The Long View : 1983 and 2005
Manuel L. Quezon III
Inquirer News Service
IN 1983, on the anniversary of the Plaza Miranda bombing, Ninoy Aquino came home. The man who was hustled down the side stairs of the airport tube where his China Airlines flight had docked was a man far different from the ebullient senator of 1971.
He was a man purified of any suspicion of self-interested action; a proven patriot. He had returned not even to fight, but to try and make peace with the dictatorship and hopefully make it relax its grip. Ferdinand Marcos returned his offer of reconciliation with a bullet. Except that Marcos said it did not come from him, but from the communists.
In the presence of 2,000 soldiers sent to meet the exiled senator, Ninoy was taken down by three Philippine Constabulary officers; and before his feet touched the tarmac, he was shot in the back of the head. The nation was stunned, first into terror and then into rage.
From the first timid testing of the waters by the people who lined up to view Ninoy's remains at his old home at Times Street, and who followed his bier in the millions, it was apparent that 1983 would be a real annus horribilis for the Marcoses.
A few days after Ninoy's death, oppositionists formed JAJA-Justice for Aquino, Justice for All and declared:
"We demand the immediate resignation of President Marcos, the entire Cabinet, the Executive Committee, members of the Batasang Pambansa, and top generals of the military. A responsible transition government composed of men and women of unquestionable integrity should be established to pave the way for the realization of genuine democracy in this country."
These objectives would remain the aim of the opposition from then on. In no time, these objectives and sentiments catalyzed the formation of what came to be known as the cause-oriented groups and the partisans of the parliament of the streets.
The gap left by the refusal of the middle and professional classes to take part in sordid-not to mention, dangerous-political affairs was now closed. From one end of the political spectrum to the other was a solid band of opposition to the murderous dictatorship.
Marcos swiftly resorted to his old trick of divide and rule, but the more he sought to divide, the more convinced the opposition became that he was weakening and could not rule.
Writing after Edsa, Ma. Serena Diokno summed up this period as "a movement of unity and struggle-of oneness in opposition to the Marcos regime, its authoritarian apparatus, and its abuse of the Filipino people; of differences within a movement colored by various shades of political understanding, at times sadly marked by personal political ambition; and of unrelenting struggle against a dictatorship propped up by the government of the United States."
Indeed, it took some groups longer to get over their caution in dealing with others. But the Church was firmly in place in the battlefront. Jaime Cardinal Sin directed the operations from the time he officiated at Ninoy's funeral Mass, where he bestowed the martyr with the honors befitting a head of state.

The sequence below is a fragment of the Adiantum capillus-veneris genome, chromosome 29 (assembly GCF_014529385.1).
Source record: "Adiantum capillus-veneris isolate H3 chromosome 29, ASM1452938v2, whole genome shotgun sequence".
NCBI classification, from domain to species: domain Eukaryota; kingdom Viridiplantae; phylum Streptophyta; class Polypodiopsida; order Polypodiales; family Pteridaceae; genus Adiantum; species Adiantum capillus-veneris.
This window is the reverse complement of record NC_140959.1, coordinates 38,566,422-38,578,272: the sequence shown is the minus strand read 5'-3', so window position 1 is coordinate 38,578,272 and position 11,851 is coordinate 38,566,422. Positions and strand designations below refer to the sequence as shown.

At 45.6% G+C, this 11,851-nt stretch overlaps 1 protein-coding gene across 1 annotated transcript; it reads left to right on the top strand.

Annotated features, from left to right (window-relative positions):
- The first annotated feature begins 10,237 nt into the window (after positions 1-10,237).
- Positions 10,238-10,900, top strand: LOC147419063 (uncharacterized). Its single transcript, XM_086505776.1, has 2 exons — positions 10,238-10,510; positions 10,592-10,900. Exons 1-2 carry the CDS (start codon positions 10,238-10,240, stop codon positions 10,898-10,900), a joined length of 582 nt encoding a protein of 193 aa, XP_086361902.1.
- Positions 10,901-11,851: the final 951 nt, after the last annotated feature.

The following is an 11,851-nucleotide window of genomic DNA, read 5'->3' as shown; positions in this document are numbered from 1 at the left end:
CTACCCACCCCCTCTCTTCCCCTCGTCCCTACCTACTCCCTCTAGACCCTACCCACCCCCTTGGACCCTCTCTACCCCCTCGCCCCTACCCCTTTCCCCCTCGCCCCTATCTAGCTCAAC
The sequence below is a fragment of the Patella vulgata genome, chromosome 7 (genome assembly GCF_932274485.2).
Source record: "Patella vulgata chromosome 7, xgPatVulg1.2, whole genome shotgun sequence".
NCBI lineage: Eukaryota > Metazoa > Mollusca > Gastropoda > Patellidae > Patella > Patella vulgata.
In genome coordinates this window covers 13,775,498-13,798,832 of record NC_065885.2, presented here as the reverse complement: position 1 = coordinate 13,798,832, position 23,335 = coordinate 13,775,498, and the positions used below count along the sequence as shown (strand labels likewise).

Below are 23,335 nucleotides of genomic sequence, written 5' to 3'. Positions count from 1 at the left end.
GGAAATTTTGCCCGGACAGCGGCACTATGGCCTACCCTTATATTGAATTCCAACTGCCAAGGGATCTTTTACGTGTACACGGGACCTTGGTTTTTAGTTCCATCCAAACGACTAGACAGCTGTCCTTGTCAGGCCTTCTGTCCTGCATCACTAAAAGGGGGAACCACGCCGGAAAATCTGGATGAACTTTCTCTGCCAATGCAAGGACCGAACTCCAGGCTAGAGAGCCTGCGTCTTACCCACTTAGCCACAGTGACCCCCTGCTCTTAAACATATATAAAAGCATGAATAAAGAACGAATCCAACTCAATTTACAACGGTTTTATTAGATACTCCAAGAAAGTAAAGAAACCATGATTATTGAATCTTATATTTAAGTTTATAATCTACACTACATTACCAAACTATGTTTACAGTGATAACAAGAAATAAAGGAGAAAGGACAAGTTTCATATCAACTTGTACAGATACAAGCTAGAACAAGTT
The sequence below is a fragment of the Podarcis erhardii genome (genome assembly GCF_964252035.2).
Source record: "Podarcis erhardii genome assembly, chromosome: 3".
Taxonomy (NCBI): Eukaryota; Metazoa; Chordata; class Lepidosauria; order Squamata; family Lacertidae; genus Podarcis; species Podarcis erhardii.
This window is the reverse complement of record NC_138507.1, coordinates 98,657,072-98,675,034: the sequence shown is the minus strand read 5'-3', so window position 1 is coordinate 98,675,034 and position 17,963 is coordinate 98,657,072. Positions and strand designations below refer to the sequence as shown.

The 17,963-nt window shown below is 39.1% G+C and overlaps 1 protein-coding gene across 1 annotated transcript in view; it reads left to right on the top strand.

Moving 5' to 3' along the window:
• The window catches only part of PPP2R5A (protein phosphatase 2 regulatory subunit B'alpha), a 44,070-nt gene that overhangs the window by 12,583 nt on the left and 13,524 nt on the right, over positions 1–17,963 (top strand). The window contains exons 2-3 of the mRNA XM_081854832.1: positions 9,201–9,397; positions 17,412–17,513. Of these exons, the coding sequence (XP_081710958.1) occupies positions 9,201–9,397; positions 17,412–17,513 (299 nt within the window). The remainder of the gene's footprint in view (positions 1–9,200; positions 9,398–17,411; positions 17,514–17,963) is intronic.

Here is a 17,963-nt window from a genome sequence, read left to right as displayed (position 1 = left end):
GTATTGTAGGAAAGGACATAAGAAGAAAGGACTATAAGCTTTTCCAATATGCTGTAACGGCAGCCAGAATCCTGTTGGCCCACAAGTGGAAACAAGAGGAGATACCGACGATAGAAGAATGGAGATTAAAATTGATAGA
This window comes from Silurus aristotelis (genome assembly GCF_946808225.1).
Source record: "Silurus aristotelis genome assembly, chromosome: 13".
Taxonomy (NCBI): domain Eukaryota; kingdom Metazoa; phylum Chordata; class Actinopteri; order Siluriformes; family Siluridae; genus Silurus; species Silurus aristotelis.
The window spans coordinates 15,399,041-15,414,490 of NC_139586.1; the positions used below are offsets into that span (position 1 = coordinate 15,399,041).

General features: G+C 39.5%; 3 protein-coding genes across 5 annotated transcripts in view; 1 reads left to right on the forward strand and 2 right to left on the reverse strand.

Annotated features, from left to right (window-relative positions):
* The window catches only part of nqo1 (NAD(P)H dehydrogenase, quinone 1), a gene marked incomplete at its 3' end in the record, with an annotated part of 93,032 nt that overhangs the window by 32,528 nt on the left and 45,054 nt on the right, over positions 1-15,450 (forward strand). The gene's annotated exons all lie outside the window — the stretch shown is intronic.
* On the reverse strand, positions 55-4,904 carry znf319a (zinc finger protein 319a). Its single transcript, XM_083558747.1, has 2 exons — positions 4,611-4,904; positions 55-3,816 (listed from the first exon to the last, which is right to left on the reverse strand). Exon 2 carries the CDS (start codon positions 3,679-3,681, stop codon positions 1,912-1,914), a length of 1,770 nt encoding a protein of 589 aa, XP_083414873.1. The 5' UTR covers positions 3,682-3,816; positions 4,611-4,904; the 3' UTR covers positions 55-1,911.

In retrospect, this process seems to have been a continuous march, along city streets lined with buildings from where supporters rained yellow confetti, to the tune of ati-atihan drums and the wailing of police sirens. In reality, it was a series of skirmishes and crises, of exhilarating advance and painful retreat and regroupment.
It's defining events were summed up by Diokno as, "the early conflict between the Church's call for national reconciliation and the people's demand for the removal of Marcos, the agonizing period of deciding whether or not to take part in the parliamentary (Batasan) elections in May 1984, the failed Bayan congress... in May 1985, and the founding of the BANDILA..." Through it all, the quibbling among oppositionists would continue, without stop, but also without any harmful effects. The movement was unstoppable, even by the pettiness of some of those who comprised it.
It embarked on efforts learned from leftist teach-ins, forums, mass actions like marches and boycott campaigns against crony businesses; and the use of striking symbols and slogans with the color yellow. Its members continued to quarrel among themselves over means and even ends.
They quarreled about the ideal form of transitional government and its legal details, about the need or folly of including the US bases as an issue, and about the restructuring of political processes, if not society itself. Taking a cue from Ninoy's arrival statement, Cardinal Sin proposed, on Sept. 23, 1983, an eight-member national council composed of four representatives from within and outside the government. This was the opening salvo of the Church's effort to steer the irresistible forces of change into peaceful and orderly channels.
On Jan. 7 and 8, 1984, the Congress of the Filipino People (Kompil) was held, in an attempt to unify the opposition groups. It was composed of moderates, and attempted to answer two questions: should the "Marcos Resign" movement go on, and, if Marcos ever quit, who should be entrusted with running the government? By 1986, people had decided that the time for involvement had come precisely because the things the Left despised but which the moderates valued-order, decency, the safety of property-were in grave peril. They, who were leery of politics, had taken over it completely, to restore everything to the way it was, and put politics and power again in its subordinate place.
Where is today's Kompil? Or can such an assembly be repeated today? That is the question. But it's well to remember that apathy was a genuine worry to the committed then, as it is today. Then the leaders on both sides were as notorious as they seem to be today.